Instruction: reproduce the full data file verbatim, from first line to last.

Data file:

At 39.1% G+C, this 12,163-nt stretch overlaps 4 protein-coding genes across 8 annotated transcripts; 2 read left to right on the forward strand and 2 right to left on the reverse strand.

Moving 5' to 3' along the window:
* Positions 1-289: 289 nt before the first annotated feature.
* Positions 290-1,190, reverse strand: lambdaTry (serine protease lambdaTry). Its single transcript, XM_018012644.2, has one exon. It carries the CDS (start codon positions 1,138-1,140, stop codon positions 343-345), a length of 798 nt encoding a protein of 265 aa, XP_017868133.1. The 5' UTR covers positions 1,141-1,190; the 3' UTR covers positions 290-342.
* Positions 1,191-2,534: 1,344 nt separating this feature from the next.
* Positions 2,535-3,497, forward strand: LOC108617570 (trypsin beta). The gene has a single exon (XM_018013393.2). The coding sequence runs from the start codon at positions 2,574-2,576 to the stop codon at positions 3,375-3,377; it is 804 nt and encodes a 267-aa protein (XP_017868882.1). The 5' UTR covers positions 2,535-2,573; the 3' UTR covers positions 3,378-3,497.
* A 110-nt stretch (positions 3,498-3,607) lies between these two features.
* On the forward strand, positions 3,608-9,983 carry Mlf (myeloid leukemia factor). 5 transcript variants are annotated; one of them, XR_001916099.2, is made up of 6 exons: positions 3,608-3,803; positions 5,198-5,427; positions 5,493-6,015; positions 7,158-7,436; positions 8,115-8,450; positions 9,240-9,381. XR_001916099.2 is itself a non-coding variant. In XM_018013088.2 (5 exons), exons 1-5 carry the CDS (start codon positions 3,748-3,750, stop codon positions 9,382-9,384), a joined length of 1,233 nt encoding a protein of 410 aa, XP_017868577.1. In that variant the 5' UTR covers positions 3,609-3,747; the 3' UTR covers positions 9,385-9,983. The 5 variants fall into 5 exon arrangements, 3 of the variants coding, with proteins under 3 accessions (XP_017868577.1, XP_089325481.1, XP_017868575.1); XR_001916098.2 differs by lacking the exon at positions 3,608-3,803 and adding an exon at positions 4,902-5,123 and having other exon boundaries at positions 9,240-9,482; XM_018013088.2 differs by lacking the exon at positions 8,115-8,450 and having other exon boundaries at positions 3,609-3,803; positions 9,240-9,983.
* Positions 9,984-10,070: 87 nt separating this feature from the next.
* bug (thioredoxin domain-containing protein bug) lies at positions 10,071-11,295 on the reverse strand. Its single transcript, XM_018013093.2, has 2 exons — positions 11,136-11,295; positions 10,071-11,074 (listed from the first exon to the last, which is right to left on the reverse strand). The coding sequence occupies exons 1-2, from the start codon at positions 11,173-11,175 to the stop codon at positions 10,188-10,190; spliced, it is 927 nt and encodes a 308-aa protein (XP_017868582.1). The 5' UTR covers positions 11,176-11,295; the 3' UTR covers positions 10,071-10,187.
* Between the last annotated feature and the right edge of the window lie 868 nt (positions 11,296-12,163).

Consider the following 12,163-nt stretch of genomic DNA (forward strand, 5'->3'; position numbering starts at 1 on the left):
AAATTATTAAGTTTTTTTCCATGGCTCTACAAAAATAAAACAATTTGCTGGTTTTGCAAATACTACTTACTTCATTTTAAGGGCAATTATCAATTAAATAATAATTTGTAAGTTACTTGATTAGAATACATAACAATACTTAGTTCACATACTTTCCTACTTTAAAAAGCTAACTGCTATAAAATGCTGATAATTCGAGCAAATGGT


At 39.1% G+C, this 12,163-nt stretch overlaps 4 protein-coding genes across 8 annotated transcripts; 2 read left to right on the forward strand and 2 right to left on the reverse strand.

Moving 5' to 3' along the window:
* Positions 1-289: 289 nt before the first annotated feature.
* Positions 290-1,190, reverse strand: lambdaTry (serine protease lambdaTry). Its single transcript, XM_018012644.2, has one exon. It carries the CDS (start codon positions 1,138-1,140, stop codon positions 343-345), a length of 798 nt encoding a protein of 265 aa, XP_017868133.1. The 5' UTR covers positions 1,141-1,190; the 3' UTR covers positions 290-342.
* Positions 1,191-2,534: 1,344 nt separating this feature from the next.
* Positions 2,535-3,497, forward strand: LOC108617570 (trypsin beta). The gene has a single exon (XM_018013393.2). The coding sequence runs from the start codon at positions 2,574-2,576 to the stop codon at positions 3,375-3,377; it is 804 nt and encodes a 267-aa protein (XP_017868882.1). The 5' UTR covers positions 2,535-2,573; the 3' UTR covers positions 3,378-3,497.
* A 110-nt stretch (positions 3,498-3,607) lies between these two features.
* On the forward strand, positions 3,608-9,983 carry Mlf (myeloid leukemia factor). 5 transcript variants are annotated; one of them, XR_001916099.2, is made up of 6 exons: positions 3,608-3,803; positions 5,198-5,427; positions 5,493-6,015; positions 7,158-7,436; positions 8,115-8,450; positions 9,240-9,381. XR_001916099.2 is itself a non-coding variant. In XM_018013088.2 (5 exons), exons 1-5 carry the CDS (start codon positions 3,748-3,750, stop codon positions 9,382-9,384), a joined length of 1,233 nt encoding a protein of 410 aa, XP_017868577.1. In that variant the 5' UTR covers positions 3,609-3,747; the 3' UTR covers positions 9,385-9,983. The 5 variants fall into 5 exon arrangements, 3 of the variants coding, with proteins under 3 accessions (XP_017868577.1, XP_089325481.1, XP_017868575.1); XR_001916098.2 differs by lacking the exon at positions 3,608-3,803 and adding an exon at positions 4,902-5,123 and having other exon boundaries at positions 9,240-9,482; XM_018013088.2 differs by lacking the exon at positions 8,115-8,450 and having other exon boundaries at positions 3,609-3,803; positions 9,240-9,983.
* Positions 9,984-10,070: 87 nt separating this feature from the next.
* bug (thioredoxin domain-containing protein bug) lies at positions 10,071-11,295 on the reverse strand. Its single transcript, XM_018013093.2, has 2 exons — positions 11,136-11,295; positions 10,071-11,074 (listed from the first exon to the last, which is right to left on the reverse strand). The coding sequence occupies exons 1-2, from the start codon at positions 11,173-11,175 to the stop codon at positions 10,188-10,190; spliced, it is 927 nt and encodes a 308-aa protein (XP_017868582.1). The 5' UTR covers positions 11,176-11,295; the 3' UTR covers positions 10,071-10,187.
* Between the last annotated feature and the right edge of the window lie 868 nt (positions 11,296-12,163).

Consider the following 12,163-nt stretch of genomic DNA (forward strand, 5'->3'; position numbering starts at 1 on the left):
AAATTATTAAGTTTTTTTCCATGGCTCTACAAAAATAAAACAATTTGCTGGTTTTGCAAATACTACTTACTTCATTTTAAGGGCAATTATCAATTAAATAATAATTTGTAAGTTACTTGATTAGAATACATAACAATACTTAGTTCACATACTTTCCTACTTTAAAAAGCTAACTGCTATAAAATGCTGATAATTCGAGCAAATGGT